Around Australia, laws regarding workplace relations and employment are changing as a result of amendments to the Fair Work Act which became law last year under the Fair Work Legislation Amendment (Secure Jobs, Better Pay) Act 2022.

The changes respond to last year’s Jobs Sumit and commitments made by the new Labor Government before its election last May.

Of the more significant amendments, two discussed here include an expansion of the right of employees to request flexible work arrangements and new limits around fixed-term employment contracts.


Flexible Work Arrangements (changes apply from 6 June 2023)

For many years, the Fair Work Act has enabled certain workers who have been with their employer for at least twelve months to request flexible work arrangements.

These arranagements may relate to hours of work, start/finishing times, patterns of work (such as split shifts and job-sharing arrangements) or the location of work.

Currently, workers can request such arrangements where they need to care for school-age children, are disabled, have caring responsibilities or are aged over 55.

From June 6, this will be expanded to include workers who are pregnant or who are experiencing family and domestic violence (this also includes workers whose family or household members are experiencing family violence). These changes are in line with provisions that now grant employees the right to take leave for family and domestic violence.

In addition, the amended legislation imposes new obligations on any employers who refuse such a request. (As with before the amendments, employers need to respond to the request within 21 days of it being made.)

Specifically, employers who refuse requests for flexible working arrangements will need to:

  • discuss the request with the employee
  • make a genuine effort to find alternative arrangements to accommodate the employee’s circumstances
  • consider the consequences of refusal for the employee; and
  • provide a written response that outlines several matters including the reasons for refusal, any other changes the employer is willing to make that would accommodate the employee’s circumstances and information about referring a dispute to the Fair Work Commission.

When providing the written response, employers will need to provide a clear explanation of specific business reasons why the request cannot be granted. Broad statements such as ‘the business refuses on reasonable business grounds’, will not suffice.

Importantly, workers may now appeal any refusal to the Fair Work Commission. The Commission will provide the parties with a conciliation service as a forum to resolve disputes in a similar manner to that provided in relation to unfair dismissal or general protections. It will also have a limited right to arbitrate and to deliver binding resolutions.

The Commission will have broad powers when dealing with such disputes. These relate not only to how it deals with the dispute from a procedural viewpoint but also the breadth and type of orders it can make. The Commission can even make orders in favour of workers where employers fail to respond to a request at all (this is more common than many think). Those who breach such orders may be subject to penalties.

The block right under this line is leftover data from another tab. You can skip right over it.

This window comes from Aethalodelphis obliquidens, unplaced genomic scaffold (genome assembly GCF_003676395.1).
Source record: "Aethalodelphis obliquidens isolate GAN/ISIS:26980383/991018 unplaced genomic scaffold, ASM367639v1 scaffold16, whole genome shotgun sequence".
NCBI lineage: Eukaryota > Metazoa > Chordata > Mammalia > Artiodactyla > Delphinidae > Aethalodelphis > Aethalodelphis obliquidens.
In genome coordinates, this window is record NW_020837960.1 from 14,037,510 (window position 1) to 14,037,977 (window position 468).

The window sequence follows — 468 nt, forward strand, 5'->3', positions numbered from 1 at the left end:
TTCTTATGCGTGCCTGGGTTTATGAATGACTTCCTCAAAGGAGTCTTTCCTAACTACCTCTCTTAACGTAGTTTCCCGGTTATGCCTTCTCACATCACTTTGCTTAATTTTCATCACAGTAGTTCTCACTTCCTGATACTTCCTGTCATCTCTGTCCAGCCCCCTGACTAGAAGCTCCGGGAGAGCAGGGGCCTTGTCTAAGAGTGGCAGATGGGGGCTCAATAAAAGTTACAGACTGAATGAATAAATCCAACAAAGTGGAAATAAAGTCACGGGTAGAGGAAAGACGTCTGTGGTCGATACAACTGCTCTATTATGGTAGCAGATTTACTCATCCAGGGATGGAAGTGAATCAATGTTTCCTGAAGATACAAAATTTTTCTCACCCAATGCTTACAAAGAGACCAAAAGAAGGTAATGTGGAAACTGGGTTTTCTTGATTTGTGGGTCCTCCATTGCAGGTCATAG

The new right to involve the Fair Work Commission is significant as the Commission did not previously have power to deal with flexible work requests.

When it comes to flexible work arrangements, important matters about the new provisions include that:

  • The question of whether or not a request is reasonable will depend upon several matters. These may include the nature of the specific request as well as the circumstances of the business including its size, the goods or services it provides and its financial position.
  • The right to make a flexible work request is protected under the mandatory National Employment Standards and cannot be traded away through workplace or enterprise agreements.
  • The changes do not address whether or not employees can work from home or must come to the office. Instead, the right to work from home or otherwise will continue to fall back onto existing processes which afford considerable discretion to employers.

The changes were introduced to afford expanded flexible work rights to employees. Time will tell whether or not they will deliver their intended effect in practice.


Fixed or Maximum Term Contracts (change applies from December 7 2023)

Another important change is that from December 7, fixed-term employment contracts will be restricted to a maximum of two years. Such contracts may now be renewed only once and can only be renewed for a further two years.

Fortunately, there are exceptions to the two-year time limit. Of these, the main one concerns cases where staff who have specialist skills are needed to perform tasks which are expected to take longer than two years to complete. Other exceptions are likely to apply to workers who are employed under training arrangements (such as apprenticeships) or where employers require additional workers to cover peak periods or emergency situations. Further announcements are expected leading up to the time when the laws come into effect. Exactly how these exceptions will play out in practice remains to be seen.


Prepare Now

To avoid being caught off guard, employers should examine their existing arrangements and determine whether or not these will be compliant.

Where they are unsure, professional advice should be sought.